As we gathered for our final session with the Abbot today, we were surprised to see him walking to us without his habit - something we had not seen before and worthy of a photograph I thought. Today the Abbot gave us a talk on the monastic and religious life in the church, followed by a grand tour. We were treated to a tour of parts of the abbey seldom seen by the hoards of visitors who visit the abbey each day. It turned out that we had only seen a fraction of the abbey until today.
Over the centuries the monastic life has flourished here, then died out, and then risen again. And on its many buildings evidence of these years has been etched. Most visitors to the abbey are familiar with the hospitality they are provided with, and the facilities made available to them. And this the monks deem to be very important. It is no coincidence that it is amongst the most visited places in the southwest. It is a place where people feel welcome.
The monks live a type of life that is a sign to the rest of the church. They show us that the Christian life is a life in community, of stability in the cross of Christ, where money is not the highest priority, where one's own opinions about things are not the most important, and where one is called to live a life of self-less love. Monks and nuns do this in a distinctive way through making vows but these are at the service of the whole church.
In order to be able to be this sign to the church, the monastic community must also guard its life, so while it treasures its ability to offer hospitality, it must also take measures to protect itself from becoming too affected by the world. So there needs to be parts of the life which is kept away from most people. Today we were privileged to walk through some of the grounds of the abbey which normally are kept private. Most visitors do not realise there is so much more to the abbey, yet perhaps this is also symbolic of the whole monastic life: only some of it can be seen.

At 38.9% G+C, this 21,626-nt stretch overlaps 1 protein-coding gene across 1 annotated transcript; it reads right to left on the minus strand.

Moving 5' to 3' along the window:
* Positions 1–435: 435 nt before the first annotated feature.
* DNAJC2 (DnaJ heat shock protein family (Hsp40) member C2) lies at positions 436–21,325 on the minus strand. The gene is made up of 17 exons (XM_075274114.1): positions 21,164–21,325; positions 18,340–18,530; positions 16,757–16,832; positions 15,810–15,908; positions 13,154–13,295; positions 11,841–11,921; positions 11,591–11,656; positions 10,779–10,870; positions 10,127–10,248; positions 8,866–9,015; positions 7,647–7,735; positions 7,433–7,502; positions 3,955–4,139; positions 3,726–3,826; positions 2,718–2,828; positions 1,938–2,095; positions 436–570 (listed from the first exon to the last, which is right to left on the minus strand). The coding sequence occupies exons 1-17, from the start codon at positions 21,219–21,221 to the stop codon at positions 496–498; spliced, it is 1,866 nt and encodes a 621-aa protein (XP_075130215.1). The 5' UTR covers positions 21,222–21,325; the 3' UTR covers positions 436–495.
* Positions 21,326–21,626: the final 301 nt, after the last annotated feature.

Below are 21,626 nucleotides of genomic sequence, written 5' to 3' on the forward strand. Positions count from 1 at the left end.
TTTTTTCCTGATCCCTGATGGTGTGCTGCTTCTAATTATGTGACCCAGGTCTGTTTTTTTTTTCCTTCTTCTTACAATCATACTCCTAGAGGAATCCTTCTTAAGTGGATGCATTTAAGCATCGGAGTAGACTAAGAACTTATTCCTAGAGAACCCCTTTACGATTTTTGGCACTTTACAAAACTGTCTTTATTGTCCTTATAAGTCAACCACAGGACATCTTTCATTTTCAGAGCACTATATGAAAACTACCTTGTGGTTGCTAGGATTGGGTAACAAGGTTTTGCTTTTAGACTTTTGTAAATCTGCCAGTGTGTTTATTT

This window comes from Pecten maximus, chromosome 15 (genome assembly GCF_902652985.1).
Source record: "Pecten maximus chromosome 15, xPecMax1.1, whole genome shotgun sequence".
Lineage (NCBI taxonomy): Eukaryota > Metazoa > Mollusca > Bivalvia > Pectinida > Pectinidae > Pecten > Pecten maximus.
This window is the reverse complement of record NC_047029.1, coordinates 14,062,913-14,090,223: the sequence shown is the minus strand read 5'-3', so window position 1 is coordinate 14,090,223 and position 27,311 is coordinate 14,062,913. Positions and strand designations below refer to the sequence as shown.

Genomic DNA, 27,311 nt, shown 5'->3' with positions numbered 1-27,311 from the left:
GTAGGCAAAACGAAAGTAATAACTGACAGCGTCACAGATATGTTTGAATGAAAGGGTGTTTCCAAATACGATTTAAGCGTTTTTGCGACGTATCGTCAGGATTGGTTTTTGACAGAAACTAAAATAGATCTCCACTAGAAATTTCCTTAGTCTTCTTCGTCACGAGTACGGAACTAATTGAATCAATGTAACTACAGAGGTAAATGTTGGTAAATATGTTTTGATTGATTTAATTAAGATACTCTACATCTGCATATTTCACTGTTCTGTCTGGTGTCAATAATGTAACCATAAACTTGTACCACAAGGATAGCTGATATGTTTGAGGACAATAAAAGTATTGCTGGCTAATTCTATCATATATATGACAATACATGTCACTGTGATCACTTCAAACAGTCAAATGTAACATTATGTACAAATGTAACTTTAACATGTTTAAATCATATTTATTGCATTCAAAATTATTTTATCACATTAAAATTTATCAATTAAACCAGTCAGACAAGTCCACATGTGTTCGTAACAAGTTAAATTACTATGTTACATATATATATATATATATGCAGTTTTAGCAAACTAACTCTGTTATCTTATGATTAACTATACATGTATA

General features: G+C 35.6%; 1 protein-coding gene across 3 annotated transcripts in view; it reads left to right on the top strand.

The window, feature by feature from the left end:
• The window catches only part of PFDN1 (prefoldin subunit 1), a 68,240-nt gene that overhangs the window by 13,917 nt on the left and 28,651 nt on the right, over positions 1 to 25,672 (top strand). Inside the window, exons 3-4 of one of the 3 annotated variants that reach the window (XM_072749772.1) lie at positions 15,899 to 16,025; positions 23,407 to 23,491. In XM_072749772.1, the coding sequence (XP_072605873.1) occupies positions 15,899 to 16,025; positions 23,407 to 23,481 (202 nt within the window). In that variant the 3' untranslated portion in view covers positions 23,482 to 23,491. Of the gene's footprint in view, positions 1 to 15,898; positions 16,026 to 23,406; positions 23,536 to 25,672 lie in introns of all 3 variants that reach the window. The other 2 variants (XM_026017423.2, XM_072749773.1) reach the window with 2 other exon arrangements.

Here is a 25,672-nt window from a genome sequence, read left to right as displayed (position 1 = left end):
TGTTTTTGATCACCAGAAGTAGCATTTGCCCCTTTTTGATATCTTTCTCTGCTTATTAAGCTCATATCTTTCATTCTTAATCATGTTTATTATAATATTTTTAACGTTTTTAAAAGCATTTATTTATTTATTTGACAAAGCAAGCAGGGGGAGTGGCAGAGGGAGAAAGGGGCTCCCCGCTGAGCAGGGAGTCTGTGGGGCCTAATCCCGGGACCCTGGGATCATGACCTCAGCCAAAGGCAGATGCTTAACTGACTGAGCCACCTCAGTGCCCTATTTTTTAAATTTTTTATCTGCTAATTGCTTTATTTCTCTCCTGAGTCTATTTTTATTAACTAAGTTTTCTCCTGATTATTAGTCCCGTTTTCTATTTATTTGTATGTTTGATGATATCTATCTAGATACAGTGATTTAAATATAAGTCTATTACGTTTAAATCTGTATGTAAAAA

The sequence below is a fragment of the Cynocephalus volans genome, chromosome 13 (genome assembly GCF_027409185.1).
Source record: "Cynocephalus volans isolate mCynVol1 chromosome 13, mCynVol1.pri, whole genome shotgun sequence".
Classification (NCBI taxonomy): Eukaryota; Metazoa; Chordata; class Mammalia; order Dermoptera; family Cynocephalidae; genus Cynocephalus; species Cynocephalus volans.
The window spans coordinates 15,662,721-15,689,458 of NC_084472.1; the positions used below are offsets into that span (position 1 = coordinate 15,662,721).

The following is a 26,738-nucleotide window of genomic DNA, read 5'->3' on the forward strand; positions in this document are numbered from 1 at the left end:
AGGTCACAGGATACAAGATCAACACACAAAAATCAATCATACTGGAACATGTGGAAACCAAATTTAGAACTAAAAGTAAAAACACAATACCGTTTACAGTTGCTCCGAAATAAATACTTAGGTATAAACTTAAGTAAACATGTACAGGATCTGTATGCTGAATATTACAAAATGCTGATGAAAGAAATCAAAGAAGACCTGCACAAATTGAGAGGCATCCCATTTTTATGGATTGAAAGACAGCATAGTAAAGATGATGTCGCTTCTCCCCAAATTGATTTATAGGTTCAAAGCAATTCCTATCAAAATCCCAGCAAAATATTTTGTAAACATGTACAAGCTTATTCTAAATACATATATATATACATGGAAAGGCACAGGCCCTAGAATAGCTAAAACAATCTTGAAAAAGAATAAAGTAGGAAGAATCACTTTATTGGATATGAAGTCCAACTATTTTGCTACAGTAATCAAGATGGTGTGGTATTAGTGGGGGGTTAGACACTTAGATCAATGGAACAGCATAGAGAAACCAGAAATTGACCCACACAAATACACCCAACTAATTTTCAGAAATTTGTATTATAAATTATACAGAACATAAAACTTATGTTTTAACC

So as we walked around the abbey and drank in the tranquillity of the place, we considered the witness of the monks over the centuries. In my thoughts I gave thanks for the privilege of being welcomed into the Catholic Church by Father Abbot and the community of Buckfast Abbey.
As we took stock and thought about all that had taken place over the last few months, in one way it has been a whirlwind, but in many ways no whirlwind at all. Now we have found peace. Thanks be to God for Father Abbot and Buckfast Abbey.